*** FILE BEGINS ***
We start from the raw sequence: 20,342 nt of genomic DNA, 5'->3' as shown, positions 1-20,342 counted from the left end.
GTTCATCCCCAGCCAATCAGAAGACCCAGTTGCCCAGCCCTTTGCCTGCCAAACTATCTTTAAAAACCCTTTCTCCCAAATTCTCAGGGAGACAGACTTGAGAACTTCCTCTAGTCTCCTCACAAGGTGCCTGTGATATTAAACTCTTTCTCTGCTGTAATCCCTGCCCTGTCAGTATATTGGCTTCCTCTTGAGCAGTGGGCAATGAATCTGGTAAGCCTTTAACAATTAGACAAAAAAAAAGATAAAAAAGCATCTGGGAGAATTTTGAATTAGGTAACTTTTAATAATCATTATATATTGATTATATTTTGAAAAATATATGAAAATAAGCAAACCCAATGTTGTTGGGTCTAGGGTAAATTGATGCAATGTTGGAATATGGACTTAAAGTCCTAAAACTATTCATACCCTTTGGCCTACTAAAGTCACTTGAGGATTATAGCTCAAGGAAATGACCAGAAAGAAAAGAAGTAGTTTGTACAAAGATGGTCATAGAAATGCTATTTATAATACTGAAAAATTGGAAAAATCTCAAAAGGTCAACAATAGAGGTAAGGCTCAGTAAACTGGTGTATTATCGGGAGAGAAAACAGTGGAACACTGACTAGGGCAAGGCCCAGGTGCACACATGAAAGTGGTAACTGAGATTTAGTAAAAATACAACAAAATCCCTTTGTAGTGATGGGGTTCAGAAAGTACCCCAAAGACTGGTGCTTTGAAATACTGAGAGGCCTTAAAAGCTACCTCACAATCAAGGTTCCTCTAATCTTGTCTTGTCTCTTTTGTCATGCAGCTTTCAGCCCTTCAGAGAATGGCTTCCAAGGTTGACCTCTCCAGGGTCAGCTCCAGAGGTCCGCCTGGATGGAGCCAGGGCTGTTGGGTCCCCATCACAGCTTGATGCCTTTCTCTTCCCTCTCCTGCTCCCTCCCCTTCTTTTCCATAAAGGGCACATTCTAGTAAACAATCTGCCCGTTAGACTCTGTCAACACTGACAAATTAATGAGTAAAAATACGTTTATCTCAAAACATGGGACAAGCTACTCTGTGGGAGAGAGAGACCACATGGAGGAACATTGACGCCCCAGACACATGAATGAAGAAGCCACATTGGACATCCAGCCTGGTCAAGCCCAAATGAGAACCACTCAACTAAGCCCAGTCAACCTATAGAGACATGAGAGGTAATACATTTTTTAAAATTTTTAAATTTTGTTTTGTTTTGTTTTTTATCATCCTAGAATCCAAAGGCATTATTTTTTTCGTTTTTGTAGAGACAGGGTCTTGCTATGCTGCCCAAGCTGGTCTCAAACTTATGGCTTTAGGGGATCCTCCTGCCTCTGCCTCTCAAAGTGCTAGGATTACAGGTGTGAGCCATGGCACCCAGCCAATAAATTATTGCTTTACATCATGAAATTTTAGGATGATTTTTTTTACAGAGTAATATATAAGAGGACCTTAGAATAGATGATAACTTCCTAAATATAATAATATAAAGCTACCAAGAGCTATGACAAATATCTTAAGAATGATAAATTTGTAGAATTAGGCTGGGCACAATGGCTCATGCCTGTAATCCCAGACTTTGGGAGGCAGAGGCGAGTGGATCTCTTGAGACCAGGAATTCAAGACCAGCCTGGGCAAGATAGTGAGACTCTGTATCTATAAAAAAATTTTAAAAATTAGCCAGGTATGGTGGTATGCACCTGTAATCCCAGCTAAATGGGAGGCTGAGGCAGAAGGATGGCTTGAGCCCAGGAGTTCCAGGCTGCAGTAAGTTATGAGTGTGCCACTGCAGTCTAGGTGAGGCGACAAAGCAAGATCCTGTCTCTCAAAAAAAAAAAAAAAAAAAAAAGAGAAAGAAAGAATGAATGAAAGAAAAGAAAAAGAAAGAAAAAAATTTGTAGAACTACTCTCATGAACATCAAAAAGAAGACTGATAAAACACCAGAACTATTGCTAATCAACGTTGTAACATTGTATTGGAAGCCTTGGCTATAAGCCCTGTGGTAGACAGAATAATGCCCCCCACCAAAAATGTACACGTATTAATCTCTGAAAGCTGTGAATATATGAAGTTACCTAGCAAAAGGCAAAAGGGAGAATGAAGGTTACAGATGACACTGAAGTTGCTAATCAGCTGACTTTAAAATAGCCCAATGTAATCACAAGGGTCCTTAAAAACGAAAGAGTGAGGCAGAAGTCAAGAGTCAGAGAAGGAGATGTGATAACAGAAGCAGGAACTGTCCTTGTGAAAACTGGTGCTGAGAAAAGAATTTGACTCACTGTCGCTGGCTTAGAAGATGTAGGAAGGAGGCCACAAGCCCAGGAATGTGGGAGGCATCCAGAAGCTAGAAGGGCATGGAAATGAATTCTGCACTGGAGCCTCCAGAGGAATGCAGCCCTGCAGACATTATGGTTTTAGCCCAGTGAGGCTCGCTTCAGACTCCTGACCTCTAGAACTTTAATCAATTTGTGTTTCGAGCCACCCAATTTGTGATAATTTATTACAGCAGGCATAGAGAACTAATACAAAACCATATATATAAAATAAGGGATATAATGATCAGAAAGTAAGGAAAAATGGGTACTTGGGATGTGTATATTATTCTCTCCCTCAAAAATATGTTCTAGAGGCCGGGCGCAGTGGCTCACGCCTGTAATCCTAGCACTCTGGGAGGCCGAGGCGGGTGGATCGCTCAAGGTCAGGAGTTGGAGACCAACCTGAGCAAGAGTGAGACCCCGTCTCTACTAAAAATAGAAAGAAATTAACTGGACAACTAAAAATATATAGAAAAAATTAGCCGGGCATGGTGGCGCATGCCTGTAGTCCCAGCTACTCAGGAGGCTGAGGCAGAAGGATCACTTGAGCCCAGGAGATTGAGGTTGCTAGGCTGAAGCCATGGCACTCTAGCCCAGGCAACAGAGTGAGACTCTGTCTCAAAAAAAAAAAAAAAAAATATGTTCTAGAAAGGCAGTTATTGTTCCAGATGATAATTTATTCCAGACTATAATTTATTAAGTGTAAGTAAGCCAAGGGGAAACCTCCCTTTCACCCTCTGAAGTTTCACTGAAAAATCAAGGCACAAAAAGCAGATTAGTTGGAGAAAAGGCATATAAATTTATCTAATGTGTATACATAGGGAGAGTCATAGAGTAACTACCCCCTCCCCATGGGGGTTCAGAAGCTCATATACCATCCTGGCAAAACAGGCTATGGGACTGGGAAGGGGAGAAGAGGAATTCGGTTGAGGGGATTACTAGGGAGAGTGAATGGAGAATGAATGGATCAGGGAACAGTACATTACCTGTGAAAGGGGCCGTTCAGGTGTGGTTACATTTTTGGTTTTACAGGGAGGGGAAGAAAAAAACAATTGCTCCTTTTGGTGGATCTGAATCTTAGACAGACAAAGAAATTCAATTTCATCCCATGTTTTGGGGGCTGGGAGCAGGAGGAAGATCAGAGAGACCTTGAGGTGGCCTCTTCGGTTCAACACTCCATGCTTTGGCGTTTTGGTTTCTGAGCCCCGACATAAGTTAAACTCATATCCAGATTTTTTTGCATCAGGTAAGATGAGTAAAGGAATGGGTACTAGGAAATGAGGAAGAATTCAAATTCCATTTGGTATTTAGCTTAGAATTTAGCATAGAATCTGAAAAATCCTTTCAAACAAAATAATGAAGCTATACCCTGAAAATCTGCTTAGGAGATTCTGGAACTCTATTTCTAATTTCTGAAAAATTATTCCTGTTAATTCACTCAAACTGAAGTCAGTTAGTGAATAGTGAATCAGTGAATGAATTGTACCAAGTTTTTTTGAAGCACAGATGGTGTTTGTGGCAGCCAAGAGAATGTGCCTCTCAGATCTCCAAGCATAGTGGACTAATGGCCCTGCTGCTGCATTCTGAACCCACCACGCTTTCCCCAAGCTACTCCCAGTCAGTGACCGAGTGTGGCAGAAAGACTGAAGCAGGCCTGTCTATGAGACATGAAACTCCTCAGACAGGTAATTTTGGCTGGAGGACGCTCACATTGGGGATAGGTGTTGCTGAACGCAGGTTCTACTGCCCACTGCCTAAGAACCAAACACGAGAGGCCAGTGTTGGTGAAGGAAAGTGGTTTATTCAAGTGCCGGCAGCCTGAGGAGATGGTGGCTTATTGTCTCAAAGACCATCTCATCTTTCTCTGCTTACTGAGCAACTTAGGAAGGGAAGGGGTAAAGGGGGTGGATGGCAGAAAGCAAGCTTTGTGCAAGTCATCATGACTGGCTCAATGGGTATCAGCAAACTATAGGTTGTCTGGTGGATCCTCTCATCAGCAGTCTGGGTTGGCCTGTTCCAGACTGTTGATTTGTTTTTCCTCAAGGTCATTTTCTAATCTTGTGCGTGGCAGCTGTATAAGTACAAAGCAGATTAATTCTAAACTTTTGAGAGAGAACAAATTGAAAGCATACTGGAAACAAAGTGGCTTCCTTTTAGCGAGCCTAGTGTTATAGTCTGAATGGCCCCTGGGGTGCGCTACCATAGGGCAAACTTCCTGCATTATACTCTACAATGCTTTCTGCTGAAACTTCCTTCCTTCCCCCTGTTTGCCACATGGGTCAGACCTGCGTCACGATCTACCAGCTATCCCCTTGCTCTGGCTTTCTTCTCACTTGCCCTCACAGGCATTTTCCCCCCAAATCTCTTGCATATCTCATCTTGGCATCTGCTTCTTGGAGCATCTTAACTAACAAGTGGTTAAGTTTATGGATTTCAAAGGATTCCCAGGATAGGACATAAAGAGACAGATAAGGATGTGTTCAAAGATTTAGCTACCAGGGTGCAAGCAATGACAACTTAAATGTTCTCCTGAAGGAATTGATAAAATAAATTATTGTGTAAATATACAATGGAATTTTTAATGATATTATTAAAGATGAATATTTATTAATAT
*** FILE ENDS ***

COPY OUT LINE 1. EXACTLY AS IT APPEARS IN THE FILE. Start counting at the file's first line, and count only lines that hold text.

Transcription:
We start from the raw sequence: 20,342 nt of genomic DNA, 5'->3' as shown, positions 1-20,342 counted from the left end.